Goliath by Scott Westerfeld. il by Keith Thompson
Simon Pulse/Simon & Schuster: NY, 2011.

The Leviathan is en route to Japan when they pick up a passenger in Siberia. Prince Alek is excited to learn that it is Nikola Tesla, the renowned inventor. He is working on a weapon, the Goliath, which he intends will end the war. He claims that he can pinpoint and devastate large cities from across the seas, and the threat will be enough to cease the fighting. He says that the location in Siberia is a test run that he was investigating. Tesla and Alek share a common interest in avoiding war, and their association will bring Tesla more publicity and possibly connections with either Austria or Germany.

In this book, Alek learns Deryn's (young friend and ally) identity and that she has a crush on him. He is drawn to her as well, but as the heir to the Austrian throne, he believes his destiny lies elsewhere. He is torn by the prospect of losing his best friend, though. Unfortunately, Alek is not the only one who learns the truth.

Within the whole trilogy, the Leviathan travels almost all the way around the world. It launched from England initially, and in this third book, flies from Siberia to California to Mexico and up to New York City where Tesla is determined to demonstrate his weapon.

I enjoyed this book as much as the rest of the series. The characters are engaging. The references to the Victorian era keep the story humming along. All the alternate details of the Clankers and Darwinists are fascinating. There is some intrigue aboard, though only some innuendo. I wasn't ready for the series to end, and I wish that some of the scenarios were expanded more. Both Dr. Barlow (scientist/diplomat) and Count Volger (Prince Alek's mentor and protector) could have played larger parts. But Alek and Deryn worked well together and there was plenty of story between the two.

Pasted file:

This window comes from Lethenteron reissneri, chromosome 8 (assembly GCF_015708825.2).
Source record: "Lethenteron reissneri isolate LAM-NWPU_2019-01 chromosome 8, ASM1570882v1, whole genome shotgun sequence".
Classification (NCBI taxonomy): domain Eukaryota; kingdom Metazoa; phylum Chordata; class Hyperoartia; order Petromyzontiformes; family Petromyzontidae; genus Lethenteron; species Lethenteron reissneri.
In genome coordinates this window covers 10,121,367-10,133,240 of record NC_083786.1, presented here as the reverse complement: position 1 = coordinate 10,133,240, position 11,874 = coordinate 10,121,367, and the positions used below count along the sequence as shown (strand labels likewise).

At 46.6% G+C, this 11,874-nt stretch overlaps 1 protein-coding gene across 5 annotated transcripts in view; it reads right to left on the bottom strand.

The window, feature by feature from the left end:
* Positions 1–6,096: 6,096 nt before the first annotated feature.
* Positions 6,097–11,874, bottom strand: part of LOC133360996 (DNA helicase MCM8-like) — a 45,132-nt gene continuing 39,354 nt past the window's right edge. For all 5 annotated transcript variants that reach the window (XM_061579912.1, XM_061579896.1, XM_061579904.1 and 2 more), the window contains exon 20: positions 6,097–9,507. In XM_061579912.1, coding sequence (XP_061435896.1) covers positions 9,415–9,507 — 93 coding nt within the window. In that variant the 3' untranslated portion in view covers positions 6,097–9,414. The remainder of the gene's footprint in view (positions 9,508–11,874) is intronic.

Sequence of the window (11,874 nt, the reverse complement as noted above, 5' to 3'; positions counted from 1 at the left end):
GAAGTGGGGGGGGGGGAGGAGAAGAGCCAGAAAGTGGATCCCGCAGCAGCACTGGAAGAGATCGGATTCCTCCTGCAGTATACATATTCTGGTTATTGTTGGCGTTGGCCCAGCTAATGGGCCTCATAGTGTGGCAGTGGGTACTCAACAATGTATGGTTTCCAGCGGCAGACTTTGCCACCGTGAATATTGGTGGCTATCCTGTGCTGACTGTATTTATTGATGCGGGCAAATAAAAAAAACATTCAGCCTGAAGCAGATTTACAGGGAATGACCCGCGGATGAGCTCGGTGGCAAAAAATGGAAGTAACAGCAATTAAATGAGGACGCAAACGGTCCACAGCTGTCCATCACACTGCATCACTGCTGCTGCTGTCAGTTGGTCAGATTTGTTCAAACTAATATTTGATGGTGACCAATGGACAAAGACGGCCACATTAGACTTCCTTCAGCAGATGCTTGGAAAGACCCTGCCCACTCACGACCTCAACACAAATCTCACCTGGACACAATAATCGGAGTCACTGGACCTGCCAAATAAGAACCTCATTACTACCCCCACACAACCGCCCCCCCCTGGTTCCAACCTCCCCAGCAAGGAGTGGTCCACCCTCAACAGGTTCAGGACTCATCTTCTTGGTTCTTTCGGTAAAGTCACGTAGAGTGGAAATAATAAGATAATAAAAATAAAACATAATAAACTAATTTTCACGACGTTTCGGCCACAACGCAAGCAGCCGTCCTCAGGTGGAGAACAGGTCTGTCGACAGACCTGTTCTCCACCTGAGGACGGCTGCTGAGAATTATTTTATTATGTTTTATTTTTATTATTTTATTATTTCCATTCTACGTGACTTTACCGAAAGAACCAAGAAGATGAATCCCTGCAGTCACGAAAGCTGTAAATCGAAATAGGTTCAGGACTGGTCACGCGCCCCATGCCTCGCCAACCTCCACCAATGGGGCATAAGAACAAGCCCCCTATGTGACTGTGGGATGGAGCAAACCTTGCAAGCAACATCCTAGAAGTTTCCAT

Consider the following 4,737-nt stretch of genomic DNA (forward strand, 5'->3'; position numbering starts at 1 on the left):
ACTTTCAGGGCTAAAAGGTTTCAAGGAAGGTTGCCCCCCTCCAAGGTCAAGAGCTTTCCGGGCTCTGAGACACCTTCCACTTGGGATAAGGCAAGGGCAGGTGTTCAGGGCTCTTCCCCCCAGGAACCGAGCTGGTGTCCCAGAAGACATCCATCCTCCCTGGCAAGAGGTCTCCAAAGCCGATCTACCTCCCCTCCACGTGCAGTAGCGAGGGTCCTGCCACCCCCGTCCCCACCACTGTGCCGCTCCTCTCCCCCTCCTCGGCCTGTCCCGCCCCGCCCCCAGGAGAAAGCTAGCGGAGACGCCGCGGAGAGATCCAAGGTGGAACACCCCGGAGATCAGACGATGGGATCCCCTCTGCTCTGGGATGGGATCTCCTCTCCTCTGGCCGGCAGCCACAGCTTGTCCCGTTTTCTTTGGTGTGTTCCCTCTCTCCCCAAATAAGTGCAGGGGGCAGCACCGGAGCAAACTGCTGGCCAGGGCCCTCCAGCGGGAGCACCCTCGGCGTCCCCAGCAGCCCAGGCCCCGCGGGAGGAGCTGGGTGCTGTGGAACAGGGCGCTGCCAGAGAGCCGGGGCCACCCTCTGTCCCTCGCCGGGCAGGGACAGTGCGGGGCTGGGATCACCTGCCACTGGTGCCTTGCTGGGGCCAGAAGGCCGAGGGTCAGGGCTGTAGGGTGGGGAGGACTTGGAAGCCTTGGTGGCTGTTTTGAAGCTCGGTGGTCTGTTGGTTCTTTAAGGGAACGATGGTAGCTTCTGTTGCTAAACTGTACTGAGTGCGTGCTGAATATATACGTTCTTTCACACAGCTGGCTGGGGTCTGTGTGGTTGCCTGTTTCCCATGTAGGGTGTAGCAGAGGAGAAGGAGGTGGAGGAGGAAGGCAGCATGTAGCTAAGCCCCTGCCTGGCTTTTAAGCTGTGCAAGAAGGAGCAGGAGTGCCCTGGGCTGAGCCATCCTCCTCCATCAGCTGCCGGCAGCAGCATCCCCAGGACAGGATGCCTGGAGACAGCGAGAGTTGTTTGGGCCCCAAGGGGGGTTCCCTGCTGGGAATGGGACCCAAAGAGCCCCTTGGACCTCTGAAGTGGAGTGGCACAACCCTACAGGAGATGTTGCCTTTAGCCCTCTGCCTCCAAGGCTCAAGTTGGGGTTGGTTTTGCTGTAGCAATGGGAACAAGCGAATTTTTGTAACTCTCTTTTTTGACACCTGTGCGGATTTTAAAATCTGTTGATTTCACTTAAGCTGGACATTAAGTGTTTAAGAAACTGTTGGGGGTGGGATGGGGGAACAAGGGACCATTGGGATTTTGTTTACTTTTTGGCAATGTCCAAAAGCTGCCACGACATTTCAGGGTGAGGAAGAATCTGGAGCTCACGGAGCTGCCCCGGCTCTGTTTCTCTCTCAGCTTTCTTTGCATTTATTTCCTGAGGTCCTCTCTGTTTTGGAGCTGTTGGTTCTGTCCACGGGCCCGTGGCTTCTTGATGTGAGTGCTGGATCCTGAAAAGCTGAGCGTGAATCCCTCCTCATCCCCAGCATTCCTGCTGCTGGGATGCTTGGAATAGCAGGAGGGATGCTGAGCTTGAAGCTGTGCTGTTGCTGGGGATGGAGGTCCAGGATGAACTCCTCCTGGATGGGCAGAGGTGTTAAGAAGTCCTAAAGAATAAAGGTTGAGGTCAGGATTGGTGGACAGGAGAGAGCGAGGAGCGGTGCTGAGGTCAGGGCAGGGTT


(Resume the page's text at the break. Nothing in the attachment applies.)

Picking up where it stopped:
There was one thing that bothered me about the story. Tesla was portrayed as a nut. Westerfeld definitely took artistic license with him. Considering how little people are taught about him and how little they learn on their own, I found this irritating. He was a brilliant man who was capable of things others did not understand. Certainly, he did encourage a mystical reputation and was flamboyant. He lost his popularity and was working on things others didn't understand, but that does not make him a nut. It is quite common for inventors to lack money. Likely, he was driven by his feelings regarding the current war, but so were Einstein and Oppenheimer. I hope that the story leads to biographical exploration. A book my son recommends is AC/DC: The Savage Tale of the First Standards War by Tom McNichol.

related-imaginary creatures, war, mechanical creations, genetic engineering, WWI, Nikola Tesla, William Randolph Hearst, Pancho Villa
RL=6th and up

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